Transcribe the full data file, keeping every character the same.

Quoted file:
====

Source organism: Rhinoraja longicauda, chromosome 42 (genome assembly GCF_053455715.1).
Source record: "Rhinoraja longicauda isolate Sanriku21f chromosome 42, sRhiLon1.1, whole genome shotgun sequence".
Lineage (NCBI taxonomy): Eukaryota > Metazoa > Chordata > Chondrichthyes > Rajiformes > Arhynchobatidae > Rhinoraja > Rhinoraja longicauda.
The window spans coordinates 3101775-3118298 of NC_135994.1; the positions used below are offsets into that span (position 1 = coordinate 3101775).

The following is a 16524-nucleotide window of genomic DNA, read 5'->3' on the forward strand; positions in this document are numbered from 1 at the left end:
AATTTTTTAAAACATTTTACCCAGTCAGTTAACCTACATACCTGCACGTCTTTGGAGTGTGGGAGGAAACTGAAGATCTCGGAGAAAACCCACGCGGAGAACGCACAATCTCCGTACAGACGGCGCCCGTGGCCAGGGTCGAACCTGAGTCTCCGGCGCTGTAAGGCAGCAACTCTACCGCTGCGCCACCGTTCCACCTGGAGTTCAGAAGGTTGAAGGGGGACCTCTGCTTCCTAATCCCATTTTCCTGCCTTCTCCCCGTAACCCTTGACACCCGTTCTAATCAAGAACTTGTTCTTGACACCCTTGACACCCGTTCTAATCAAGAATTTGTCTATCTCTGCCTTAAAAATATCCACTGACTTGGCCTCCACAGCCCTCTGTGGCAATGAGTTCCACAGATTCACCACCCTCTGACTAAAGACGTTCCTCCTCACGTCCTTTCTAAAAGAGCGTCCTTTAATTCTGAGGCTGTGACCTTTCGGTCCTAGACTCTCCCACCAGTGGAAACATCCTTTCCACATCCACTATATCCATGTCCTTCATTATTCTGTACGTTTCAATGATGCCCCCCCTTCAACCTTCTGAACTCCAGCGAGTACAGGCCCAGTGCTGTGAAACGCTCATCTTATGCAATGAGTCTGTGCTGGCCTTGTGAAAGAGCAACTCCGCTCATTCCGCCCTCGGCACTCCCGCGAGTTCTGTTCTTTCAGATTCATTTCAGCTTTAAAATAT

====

Source organism: Rhinoraja longicauda, chromosome 42 (genome assembly GCF_053455715.1).
Source record: "Rhinoraja longicauda isolate Sanriku21f chromosome 42, sRhiLon1.1, whole genome shotgun sequence".
Lineage (NCBI taxonomy): Eukaryota > Metazoa > Chordata > Chondrichthyes > Rajiformes > Arhynchobatidae > Rhinoraja > Rhinoraja longicauda.
The window spans coordinates 3101775-3118298 of NC_135994.1; the positions used below are offsets into that span (position 1 = coordinate 3101775).

The following is a 16524-nucleotide window of genomic DNA, read 5'->3' on the forward strand; positions in this document are numbered from 1 at the left end:
AATTTTTTAAAACATTTTACCCAGTCAGTTAACCTACATACCTGCACGTCTTTGGAGTGTGGGAGGAAACTGAAGATCTCGGAGAAAACCCACGCGGAGAACGCACAATCTCCGTACAGACGGCGCCCGTGGCCAGGGTCGAACCTGAGTCTCCGGCGCTGTAAGGCAGCAACTCTACCGCTGCGCCACCGTTCCACCTGGAGTTCAGAAGGTTGAAGGGGGACCTCTGCTTCCTAATCCCATTTTCCTGCCTTCTCCCCGTAACCCTTGACACCCGTTCTAATCAAGAACTTGTTCTTGACACCCTTGACACCCGTTCTAATCAAGAATTTGTCTATCTCTGCCTTAAAAATATCCACTGACTTGGCCTCCACAGCCCTCTGTGGCAATGAGTTCCACAGATTCACCACCCTCTGACTAAAGACGTTCCTCCTCACGTCCTTTCTAAAAGAGCGTCCTTTAATTCTGAGGCTGTGACCTTTCGGTCCTAGACTCTCCCACCAGTGGAAACATCCTTTCCACATCCACTATATCCATGTCCTTCATTATTCTGTACGTTTCAATGATGCCCCCCCTTCAACCTTCTGAACTCCAGCGAGTACAGGCCCAGTGCTGTGAAACGCTCATCTTATGCAATGAGTCTGTGCTGGCCTTGTGAAAGAGCAACTCCGCTCATTCCGCCCTCGGCACTCCCGCGAGTTCTGTTCTTTCAGATTCATTTCAGCTTTAAAATAT